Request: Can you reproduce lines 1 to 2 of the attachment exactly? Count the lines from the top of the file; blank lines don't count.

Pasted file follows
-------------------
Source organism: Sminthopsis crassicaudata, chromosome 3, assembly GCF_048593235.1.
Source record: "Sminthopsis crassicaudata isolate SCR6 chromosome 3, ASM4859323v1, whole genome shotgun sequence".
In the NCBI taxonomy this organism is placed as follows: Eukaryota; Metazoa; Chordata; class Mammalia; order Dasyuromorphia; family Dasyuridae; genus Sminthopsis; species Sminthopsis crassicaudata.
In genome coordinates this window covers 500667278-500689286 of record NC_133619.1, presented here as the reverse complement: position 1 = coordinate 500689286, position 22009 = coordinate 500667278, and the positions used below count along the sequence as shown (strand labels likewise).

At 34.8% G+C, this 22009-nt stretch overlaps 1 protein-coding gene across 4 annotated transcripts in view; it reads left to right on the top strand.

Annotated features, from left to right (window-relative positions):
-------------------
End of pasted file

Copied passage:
Source organism: Sminthopsis crassicaudata, chromosome 3, assembly GCF_048593235.1.
Source record: "Sminthopsis crassicaudata isolate SCR6 chromosome 3, ASM4859323v1, whole genome shotgun sequence".